The Story of Sin: Part VI Zacharias’ Prophecy

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© 2014
Fellowship at Cross Creek
The Story of Sin…
Part VI: Zacharias’ Prophecy…
The Knowledge of Salvation by Forgiveness of Sins…
By Joseph M. Cross


While my previous gleanings were certainly rich, because I had not looked up every reference to sin and unrighteousness or hamartia and adikia in the New Testament myself, I was still curious. What would I find if I looked up every reference for sin and unrighteousness?

I couldn’t resist, but it was no small task. When one includes the verbs, adjectives, adverbs and other noun forms of each word group, there are well over three hundred references (250 references of the hamartia word group and around 75 references of the adikia word group) to examine, but despite the seemingly daunting task, I decided to plow through each and every reference in its context.

I should have seen it all to begin with, and perhaps, I had before, but nothing near to the extent of what I saw when I decided to examine the New Testament through these contextual lenses of hamartia and adikia. The results were astonishing, and once again, my curiosity was incredibly rewarded.

Zacharias’ Prophecy: The Knowledge of Salvation by the Forgiveness of Sins…

Allow me to walk you back through a portion of my journey so that you can see what I had NOT seen, but should have seen CLEARLY before.

Zacharias’ Prophecy…

My initial curiosity began with the angel’s command to Joseph concerning the child Mary had conceived by the Holy Spirit in Matt. 1:21…You shall name him Jesus (Yah-Saves) for he shall save the people from their sins.

I really had not fully appreciated the next critical NT reference to Sin until I had first read the fruit of others’ labor, as well as, examined the over 300 references of Sin. For me, it was like rewatching a film’s introduction, after having seen the entire film. One sees the beginning of the film in an entirely different light…in the context of everything that is about to follow. That’s what happened for me, particularly with this next passage. I missed its significance the first time; I did not the second time. The next references to “sin” occurs in the sister passage to Matthew 1’s birth narrative–Luke 1.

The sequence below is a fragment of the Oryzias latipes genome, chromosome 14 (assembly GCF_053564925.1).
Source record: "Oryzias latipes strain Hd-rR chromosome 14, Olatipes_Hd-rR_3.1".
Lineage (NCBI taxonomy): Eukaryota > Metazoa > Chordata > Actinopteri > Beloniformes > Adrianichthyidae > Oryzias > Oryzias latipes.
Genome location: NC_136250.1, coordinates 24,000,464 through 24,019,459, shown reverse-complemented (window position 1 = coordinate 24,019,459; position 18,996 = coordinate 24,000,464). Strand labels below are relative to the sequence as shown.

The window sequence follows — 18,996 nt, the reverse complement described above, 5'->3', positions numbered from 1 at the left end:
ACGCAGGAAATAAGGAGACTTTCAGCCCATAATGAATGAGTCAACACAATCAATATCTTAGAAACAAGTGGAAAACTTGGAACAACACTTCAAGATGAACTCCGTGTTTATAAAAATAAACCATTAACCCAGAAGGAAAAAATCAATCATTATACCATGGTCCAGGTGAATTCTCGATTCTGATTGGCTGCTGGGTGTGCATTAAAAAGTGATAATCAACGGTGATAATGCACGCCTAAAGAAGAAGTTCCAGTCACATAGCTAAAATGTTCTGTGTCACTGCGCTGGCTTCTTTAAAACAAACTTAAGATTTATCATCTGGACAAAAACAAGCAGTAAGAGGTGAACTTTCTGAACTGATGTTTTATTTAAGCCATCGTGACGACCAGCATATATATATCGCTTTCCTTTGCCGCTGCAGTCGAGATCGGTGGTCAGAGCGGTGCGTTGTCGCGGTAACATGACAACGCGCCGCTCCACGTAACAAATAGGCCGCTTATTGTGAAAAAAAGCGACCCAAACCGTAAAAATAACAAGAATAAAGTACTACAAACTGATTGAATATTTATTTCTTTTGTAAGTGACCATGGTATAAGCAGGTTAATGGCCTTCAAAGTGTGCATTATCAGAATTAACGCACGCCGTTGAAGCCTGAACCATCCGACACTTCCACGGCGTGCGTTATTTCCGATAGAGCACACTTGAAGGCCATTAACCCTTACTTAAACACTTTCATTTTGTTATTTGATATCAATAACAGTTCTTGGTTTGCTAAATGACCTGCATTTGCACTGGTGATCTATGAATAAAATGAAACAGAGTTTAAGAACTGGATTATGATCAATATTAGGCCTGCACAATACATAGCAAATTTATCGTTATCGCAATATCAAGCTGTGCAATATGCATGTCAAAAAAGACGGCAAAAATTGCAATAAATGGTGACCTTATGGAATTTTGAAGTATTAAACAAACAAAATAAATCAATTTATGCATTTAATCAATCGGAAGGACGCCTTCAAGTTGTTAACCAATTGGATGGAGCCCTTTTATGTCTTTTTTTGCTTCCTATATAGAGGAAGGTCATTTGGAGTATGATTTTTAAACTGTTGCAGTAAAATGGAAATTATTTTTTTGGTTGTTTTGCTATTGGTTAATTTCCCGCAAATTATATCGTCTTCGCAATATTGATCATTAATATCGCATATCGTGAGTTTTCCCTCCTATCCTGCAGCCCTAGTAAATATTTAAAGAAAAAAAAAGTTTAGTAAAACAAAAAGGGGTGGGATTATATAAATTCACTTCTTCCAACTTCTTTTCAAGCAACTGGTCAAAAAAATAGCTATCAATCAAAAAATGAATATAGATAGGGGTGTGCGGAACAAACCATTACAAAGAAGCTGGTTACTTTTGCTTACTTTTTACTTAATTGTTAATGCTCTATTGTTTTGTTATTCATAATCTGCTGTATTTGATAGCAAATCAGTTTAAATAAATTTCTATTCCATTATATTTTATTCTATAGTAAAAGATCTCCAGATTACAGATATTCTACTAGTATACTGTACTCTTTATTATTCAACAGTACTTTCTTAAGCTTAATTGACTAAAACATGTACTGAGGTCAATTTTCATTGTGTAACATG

The setting is – as he was serving in the Herodian Temple there in Jerusalem, John the Baptist’s father, Zacharias, was visited by the angel Gabriel and was told that his elderly wife, Elizabeth, was indeed pregnant with a son. When Zacharias questioned how this could be, Zacharias’ voice was divinely silenced for the entire length of Elizabeth’s pregnancy. Then, when John was born, Zacharias’ tongue was finally loosened. Inspired by God’s Spirit, Zacharias utters the following doxology. 

Note: For our purposes, try not to get too bogged down in the details for now, but rather absorb Zacharias’s tone of joy and the reason for his joy.

Luke 1:67 And his father Zacharias was filled with the Holy Spirit, and prophesied, saying:

68 “Blessed be the Lord God of Israel,
For He has visited us and accomplished redemption for His people,

(Redemption from what? Redemption means to buy back. How had the Lord bought back or redeemed His people and from what had he bought them back from? Read on. Let’s see…)

69 And has raised up a horn of salvation for us
In the house of David His servant –

(Note: David refers to King David a thousand years before, and according to both Matthew and Luke’s genealogies, Jesus [Yah-Saves] was direct descendant of David.)

70 As He (God) spoke by the mouth of His holy prophets from of old–
71 Salvation (or deliverance) FROM OUR ENEMIES,
And FROM THE HAND OF ALL WHO HATE US (ref. Ps. 106:10);

(So a portion of what God was buying His people back from would be their domination by their enemies… whomever that might be… perhaps the Roman Empire at this time?)

72 To show mercy toward our fathers,